Lecture Notes

Lecture Notes - Chapter 1 Historical Aspects of...

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Chapter 1: Historical Aspects of Race/Ethnicity and Health Why is it important to study minority health? o Over the years, the US population has changed. o US will be majority minority by mid 20 th century o 4 states are already majority minority: Texas California New Mexico Hawaii o At least 4 more states will be majority minority by 2010. o Some things that are affecting this: Aging white population Declining white birthrate Higher minority birthrate Decreasing white immigration Increasing Hispanic and Asian immigration Larger proportion of minorities in child bearing ages. Immigration is typically viewed as the primary driver of the change in demographics of the country, but it is much more than this that is causing the change. From census survey, Hispanic origins prefer to be referred to as Hispanics. From census survey Caucasians preferred to be referred to as Whites. From census survey African Americans preferred to be referred to as Blacks. From census survey Native Americans preferred to be referred to as American Indians. Chapter 2: Conceptual Issues in Race/Ethinicity and Health Johann Friedrich Blumenbach, 1775 – Five-fold classification syste: Caucasian or white, Mongolian or yellow, Malayan or brown, Negro or black, and American or red
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o It was discovered that some people did not fall into any of the categories listed. Ashley Montagu, 1942 – wrote a critique on of the concept of race, demonstrated the fallacy of race. The idea of race is political, social concept and not biological. Paper was called “Man’s most dangerous myth: The fallacy of race” By 1970 most scientists believed there was no biological relevance to race. Social scientists argue that race has significant social, economic, and political relevance. Montagu’s paper argued: o Race is not clearly defined o There is no consensus definition o Race is often confounded with other related concepts: ethnicity or nationality o Race has little support from biological and/or genetic scientists One-drop rule – used in 1989. It said that in order for a child to be determined as a race of white, both parents had to be white. If one was black, the child would be declared a black. o One drop of non-white blood resulted in non-white child. “One-drop rule” codified into law in Virginia “Racial Integrity Act of 1924” o In Loving vs. Virginia, 1967 the US Supreme Court declared Virginia anti- miscegenation statute unconstitutional. Now, by law, race of child is determined by race of mother. o But there is still variation in how race is determined from hospital to hospital. In Japan prior to 1985, a child’s race is Japanese only if father is Japanese o Now if either parent is Japanese, the child is considered Japanese. Categories come from Directive 15 (published in 1977 by US Office of Management and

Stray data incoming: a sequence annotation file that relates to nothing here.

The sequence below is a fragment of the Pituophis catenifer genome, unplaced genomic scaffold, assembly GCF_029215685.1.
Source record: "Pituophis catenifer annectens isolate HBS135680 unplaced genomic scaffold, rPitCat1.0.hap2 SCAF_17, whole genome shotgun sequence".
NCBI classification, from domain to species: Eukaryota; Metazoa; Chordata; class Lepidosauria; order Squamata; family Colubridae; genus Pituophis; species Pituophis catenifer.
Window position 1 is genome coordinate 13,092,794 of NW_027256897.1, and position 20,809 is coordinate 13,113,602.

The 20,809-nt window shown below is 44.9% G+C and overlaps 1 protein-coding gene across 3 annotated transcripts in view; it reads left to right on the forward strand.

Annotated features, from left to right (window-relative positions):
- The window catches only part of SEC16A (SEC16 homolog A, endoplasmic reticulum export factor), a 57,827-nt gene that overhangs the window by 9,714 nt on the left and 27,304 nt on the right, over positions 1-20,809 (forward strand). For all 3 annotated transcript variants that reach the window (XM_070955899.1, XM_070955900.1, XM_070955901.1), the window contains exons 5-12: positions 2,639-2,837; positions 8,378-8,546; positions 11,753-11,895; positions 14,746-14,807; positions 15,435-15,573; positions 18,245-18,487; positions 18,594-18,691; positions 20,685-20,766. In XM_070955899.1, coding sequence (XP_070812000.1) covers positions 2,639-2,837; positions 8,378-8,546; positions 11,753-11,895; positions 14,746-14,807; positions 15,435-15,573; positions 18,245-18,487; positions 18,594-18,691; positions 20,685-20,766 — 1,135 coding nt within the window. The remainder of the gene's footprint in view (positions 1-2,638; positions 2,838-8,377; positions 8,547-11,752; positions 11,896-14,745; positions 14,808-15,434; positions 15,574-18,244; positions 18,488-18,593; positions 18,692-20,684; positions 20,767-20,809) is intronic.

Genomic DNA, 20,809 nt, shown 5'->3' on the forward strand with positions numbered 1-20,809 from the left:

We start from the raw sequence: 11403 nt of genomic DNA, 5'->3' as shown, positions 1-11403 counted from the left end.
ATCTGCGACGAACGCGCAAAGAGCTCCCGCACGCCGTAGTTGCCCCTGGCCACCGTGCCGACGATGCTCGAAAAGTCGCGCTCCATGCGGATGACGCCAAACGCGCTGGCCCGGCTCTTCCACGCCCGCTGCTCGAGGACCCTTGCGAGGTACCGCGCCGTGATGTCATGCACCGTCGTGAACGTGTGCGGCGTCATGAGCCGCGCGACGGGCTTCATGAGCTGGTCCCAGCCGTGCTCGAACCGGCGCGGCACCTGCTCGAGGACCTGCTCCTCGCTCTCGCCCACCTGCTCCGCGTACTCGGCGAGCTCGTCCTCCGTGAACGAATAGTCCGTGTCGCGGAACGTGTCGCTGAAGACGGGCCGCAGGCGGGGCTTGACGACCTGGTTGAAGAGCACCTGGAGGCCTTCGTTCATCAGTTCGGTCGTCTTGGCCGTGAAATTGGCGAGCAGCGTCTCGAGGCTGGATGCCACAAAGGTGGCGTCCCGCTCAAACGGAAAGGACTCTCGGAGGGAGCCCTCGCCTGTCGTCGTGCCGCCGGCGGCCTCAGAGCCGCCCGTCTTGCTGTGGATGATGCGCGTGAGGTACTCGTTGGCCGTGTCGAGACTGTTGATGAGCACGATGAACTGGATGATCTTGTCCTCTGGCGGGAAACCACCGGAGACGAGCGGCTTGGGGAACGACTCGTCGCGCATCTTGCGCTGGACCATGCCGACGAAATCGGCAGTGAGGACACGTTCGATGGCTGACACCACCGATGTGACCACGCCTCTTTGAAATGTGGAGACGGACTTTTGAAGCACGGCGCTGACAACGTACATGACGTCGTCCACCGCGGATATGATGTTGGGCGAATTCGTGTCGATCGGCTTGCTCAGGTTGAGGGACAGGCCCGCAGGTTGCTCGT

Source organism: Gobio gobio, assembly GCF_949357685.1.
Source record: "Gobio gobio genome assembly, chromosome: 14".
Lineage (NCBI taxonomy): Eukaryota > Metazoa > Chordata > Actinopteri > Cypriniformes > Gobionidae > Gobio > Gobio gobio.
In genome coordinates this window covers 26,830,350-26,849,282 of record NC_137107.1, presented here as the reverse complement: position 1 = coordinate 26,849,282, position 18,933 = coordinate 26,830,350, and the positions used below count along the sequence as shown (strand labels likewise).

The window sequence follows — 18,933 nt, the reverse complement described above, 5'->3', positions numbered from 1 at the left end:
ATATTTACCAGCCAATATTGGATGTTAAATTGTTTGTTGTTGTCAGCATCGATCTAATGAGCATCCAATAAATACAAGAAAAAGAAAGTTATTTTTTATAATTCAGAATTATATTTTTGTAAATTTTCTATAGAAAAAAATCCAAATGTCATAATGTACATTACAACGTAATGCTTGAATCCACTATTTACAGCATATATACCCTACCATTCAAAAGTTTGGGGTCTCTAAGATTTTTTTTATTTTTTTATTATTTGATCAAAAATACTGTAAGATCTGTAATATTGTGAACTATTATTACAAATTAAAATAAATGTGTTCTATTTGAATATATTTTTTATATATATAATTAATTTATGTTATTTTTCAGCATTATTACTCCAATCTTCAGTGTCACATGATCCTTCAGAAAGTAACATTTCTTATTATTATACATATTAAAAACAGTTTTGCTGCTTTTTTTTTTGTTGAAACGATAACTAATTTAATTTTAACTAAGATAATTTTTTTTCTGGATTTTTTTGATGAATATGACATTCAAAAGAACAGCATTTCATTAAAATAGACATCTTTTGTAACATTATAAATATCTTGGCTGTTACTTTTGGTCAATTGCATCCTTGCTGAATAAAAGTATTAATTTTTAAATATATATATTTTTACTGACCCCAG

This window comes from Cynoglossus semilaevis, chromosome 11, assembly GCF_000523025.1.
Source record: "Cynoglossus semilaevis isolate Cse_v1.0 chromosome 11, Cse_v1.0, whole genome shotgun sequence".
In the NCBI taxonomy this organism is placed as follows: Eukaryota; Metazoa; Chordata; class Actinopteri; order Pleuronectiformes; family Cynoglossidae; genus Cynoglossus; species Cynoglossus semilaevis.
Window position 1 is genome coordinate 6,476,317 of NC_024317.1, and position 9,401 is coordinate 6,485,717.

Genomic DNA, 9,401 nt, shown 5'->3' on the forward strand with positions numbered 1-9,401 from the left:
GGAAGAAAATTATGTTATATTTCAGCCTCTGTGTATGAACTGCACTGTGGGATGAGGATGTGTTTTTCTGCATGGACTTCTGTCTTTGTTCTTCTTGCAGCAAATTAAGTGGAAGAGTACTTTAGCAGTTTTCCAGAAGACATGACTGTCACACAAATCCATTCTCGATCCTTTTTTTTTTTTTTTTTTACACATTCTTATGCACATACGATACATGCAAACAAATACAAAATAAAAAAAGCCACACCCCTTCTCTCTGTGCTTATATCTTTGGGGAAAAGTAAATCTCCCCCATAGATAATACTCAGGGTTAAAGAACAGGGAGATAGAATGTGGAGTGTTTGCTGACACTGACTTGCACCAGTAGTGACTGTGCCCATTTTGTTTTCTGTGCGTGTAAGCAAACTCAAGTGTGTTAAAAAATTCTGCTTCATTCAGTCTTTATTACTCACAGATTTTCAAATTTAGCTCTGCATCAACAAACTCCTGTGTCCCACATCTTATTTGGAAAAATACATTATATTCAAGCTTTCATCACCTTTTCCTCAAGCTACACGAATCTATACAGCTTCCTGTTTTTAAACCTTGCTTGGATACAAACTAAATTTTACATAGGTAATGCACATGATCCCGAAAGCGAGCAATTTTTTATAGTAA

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Lecture Notes - Chapter 1 Historical Aspects of...

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